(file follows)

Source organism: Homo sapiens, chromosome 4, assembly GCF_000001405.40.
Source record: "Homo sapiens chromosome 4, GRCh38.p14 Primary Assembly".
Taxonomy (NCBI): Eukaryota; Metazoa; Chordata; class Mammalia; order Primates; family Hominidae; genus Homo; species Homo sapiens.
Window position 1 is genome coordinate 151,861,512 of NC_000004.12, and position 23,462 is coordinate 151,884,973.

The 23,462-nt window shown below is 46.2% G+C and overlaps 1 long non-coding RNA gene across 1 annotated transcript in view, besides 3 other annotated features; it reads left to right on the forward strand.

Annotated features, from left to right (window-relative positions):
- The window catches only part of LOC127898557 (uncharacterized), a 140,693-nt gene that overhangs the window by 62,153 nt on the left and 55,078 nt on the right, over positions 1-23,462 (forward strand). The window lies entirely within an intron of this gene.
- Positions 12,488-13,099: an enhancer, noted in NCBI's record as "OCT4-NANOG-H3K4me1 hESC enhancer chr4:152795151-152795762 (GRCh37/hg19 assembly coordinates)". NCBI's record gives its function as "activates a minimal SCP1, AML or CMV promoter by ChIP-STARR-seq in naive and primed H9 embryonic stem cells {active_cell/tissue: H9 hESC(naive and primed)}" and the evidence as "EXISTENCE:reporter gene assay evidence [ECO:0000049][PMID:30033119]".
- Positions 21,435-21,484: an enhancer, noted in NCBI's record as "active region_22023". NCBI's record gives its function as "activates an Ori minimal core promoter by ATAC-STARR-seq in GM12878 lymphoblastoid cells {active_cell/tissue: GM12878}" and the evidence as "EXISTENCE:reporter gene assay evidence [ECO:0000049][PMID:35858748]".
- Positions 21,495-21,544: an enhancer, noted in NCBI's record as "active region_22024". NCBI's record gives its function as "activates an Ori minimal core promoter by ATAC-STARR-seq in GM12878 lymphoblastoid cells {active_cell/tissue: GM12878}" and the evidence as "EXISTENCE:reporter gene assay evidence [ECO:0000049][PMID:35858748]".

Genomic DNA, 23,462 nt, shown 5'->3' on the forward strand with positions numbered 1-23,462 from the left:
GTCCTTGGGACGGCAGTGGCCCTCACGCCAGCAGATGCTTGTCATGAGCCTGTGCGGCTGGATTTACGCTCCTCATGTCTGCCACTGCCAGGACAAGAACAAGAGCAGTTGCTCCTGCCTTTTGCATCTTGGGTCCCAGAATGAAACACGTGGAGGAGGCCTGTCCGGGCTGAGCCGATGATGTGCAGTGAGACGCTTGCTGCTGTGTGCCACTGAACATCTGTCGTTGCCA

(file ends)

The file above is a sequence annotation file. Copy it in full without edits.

Source organism: Homo sapiens, chromosome 4, assembly GCF_000001405.40.
Source record: "Homo sapiens chromosome 4, GRCh38.p14 Primary Assembly".
Taxonomy (NCBI): Eukaryota; Metazoa; Chordata; class Mammalia; order Primates; family Hominidae; genus Homo; species Homo sapiens.
Window position 1 is genome coordinate 151,861,512 of NC_000004.12, and position 23,462 is coordinate 151,884,973.

The 23,462-nt window shown below is 46.2% G+C and overlaps 1 long non-coding RNA gene across 1 annotated transcript in view, besides 3 other annotated features; it reads left to right on the forward strand.

Annotated features, from left to right (window-relative positions):
- The window catches only part of LOC127898557 (uncharacterized), a 140,693-nt gene that overhangs the window by 62,153 nt on the left and 55,078 nt on the right, over positions 1-23,462 (forward strand). The window lies entirely within an intron of this gene.
- Positions 12,488-13,099: an enhancer, noted in NCBI's record as "OCT4-NANOG-H3K4me1 hESC enhancer chr4:152795151-152795762 (GRCh37/hg19 assembly coordinates)". NCBI's record gives its function as "activates a minimal SCP1, AML or CMV promoter by ChIP-STARR-seq in naive and primed H9 embryonic stem cells {active_cell/tissue: H9 hESC(naive and primed)}" and the evidence as "EXISTENCE:reporter gene assay evidence [ECO:0000049][PMID:30033119]".
- Positions 21,435-21,484: an enhancer, noted in NCBI's record as "active region_22023". NCBI's record gives its function as "activates an Ori minimal core promoter by ATAC-STARR-seq in GM12878 lymphoblastoid cells {active_cell/tissue: GM12878}" and the evidence as "EXISTENCE:reporter gene assay evidence [ECO:0000049][PMID:35858748]".
- Positions 21,495-21,544: an enhancer, noted in NCBI's record as "active region_22024". NCBI's record gives its function as "activates an Ori minimal core promoter by ATAC-STARR-seq in GM12878 lymphoblastoid cells {active_cell/tissue: GM12878}" and the evidence as "EXISTENCE:reporter gene assay evidence [ECO:0000049][PMID:35858748]".

Genomic DNA, 23,462 nt, shown 5'->3' on the forward strand with positions numbered 1-23,462 from the left:
GTCCTTGGGACGGCAGTGGCCCTCACGCCAGCAGATGCTTGTCATGAGCCTGTGCGGCTGGATTTACGCTCCTCATGTCTGCCACTGCCAGGACAAGAACAAGAGCAGTTGCTCCTGCCTTTTGCATCTTGGGTCCCAGAATGAAACACGTGGAGGAGGCCTGTCCGGGCTGAGCCGATGATGTGCAGTGAGACGCTTGCTGCTGTGTGCCACTGAACATCTGTCGTTGCCA